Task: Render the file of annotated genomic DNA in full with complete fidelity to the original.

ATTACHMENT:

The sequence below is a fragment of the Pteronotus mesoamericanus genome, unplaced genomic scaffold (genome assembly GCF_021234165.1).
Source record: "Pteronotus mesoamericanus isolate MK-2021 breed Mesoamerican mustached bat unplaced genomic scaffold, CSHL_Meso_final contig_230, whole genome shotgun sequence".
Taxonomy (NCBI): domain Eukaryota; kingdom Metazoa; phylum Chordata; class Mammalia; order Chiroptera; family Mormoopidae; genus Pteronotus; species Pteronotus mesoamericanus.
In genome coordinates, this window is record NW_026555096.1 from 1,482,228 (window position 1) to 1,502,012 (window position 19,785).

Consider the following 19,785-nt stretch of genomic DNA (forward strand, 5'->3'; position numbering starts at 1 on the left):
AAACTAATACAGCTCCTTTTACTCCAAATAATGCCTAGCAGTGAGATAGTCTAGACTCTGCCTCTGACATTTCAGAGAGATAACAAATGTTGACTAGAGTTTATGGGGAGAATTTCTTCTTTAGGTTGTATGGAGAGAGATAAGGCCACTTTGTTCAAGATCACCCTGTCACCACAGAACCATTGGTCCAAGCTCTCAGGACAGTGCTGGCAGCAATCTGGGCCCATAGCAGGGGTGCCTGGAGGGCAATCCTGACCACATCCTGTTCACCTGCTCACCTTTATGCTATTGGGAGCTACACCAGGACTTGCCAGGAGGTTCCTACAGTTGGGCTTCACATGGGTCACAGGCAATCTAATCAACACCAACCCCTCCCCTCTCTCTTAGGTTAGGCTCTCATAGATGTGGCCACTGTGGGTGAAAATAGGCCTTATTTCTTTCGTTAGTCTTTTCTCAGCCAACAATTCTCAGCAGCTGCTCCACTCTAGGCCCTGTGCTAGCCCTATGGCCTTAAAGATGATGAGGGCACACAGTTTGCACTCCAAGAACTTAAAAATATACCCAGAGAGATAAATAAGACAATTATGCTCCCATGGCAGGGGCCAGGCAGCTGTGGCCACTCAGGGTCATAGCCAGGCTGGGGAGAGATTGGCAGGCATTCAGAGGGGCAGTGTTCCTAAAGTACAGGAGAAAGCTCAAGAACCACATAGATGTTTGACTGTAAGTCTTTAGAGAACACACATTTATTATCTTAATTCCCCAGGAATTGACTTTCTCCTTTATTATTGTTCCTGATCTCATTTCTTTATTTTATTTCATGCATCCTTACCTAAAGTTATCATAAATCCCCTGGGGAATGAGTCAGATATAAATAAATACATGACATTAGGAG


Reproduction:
The sequence below is a fragment of the Pteronotus mesoamericanus genome, unplaced genomic scaffold (genome assembly GCF_021234165.1).
Source record: "Pteronotus mesoamericanus isolate MK-2021 breed Mesoamerican mustached bat unplaced genomic scaffold, CSHL_Meso_final contig_230, whole genome shotgun sequence".
Taxonomy (NCBI): domain Eukaryota; kingdom Metazoa; phylum Chordata; class Mammalia; order Chiroptera; family Mormoopidae; genus Pteronotus; species Pteronotus mesoamericanus.
In genome coordinates, this window is record NW_026555096.1 from 1,482,228 (window position 1) to 1,502,012 (window position 19,785).

Consider the following 19,785-nt stretch of genomic DNA (forward strand, 5'->3'; position numbering starts at 1 on the left):
AAACTAATACAGCTCCTTTTACTCCAAATAATGCCTAGCAGTGAGATAGTCTAGACTCTGCCTCTGACATTTCAGAGAGATAACAAATGTTGACTAGAGTTTATGGGGAGAATTTCTTCTTTAGGTTGTATGGAGAGAGATAAGGCCACTTTGTTCAAGATCACCCTGTCACCACAGAACCATTGGTCCAAGCTCTCAGGACAGTGCTGGCAGCAATCTGGGCCCATAGCAGGGGTGCCTGGAGGGCAATCCTGACCACATCCTGTTCACCTGCTCACCTTTATGCTATTGGGAGCTACACCAGGACTTGCCAGGAGGTTCCTACAGTTGGGCTTCACATGGGTCACAGGCAATCTAATCAACACCAACCCCTCCCCTCTCTCTTAGGTTAGGCTCTCATAGATGTGGCCACTGTGGGTGAAAATAGGCCTTATTTCTTTCGTTAGTCTTTTCTCAGCCAACAATTCTCAGCAGCTGCTCCACTCTAGGCCCTGTGCTAGCCCTATGGCCTTAAAGATGATGAGGGCACACAGTTTGCACTCCAAGAACTTAAAAATATACCCAGAGAGATAAATAAGACAATTATGCTCCCATGGCAGGGGCCAGGCAGCTGTGGCCACTCAGGGTCATAGCCAGGCTGGGGAGAGATTGGCAGGCATTCAGAGGGGCAGTGTTCCTAAAGTACAGGAGAAAGCTCAAGAACCACATAGATGTTTGACTGTAAGTCTTTAGAGAACACACATTTATTATCTTAATTCCCCAGGAATTGACTTTCTCCTTTATTATTGTTCCTGATCTCATTTCTTTATTTTATTTCATGCATCCTTACCTAAAGTTATCATAAATCCCCTGGGGAATGAGTCAGATATAAATAAATACATGACATTAGGAG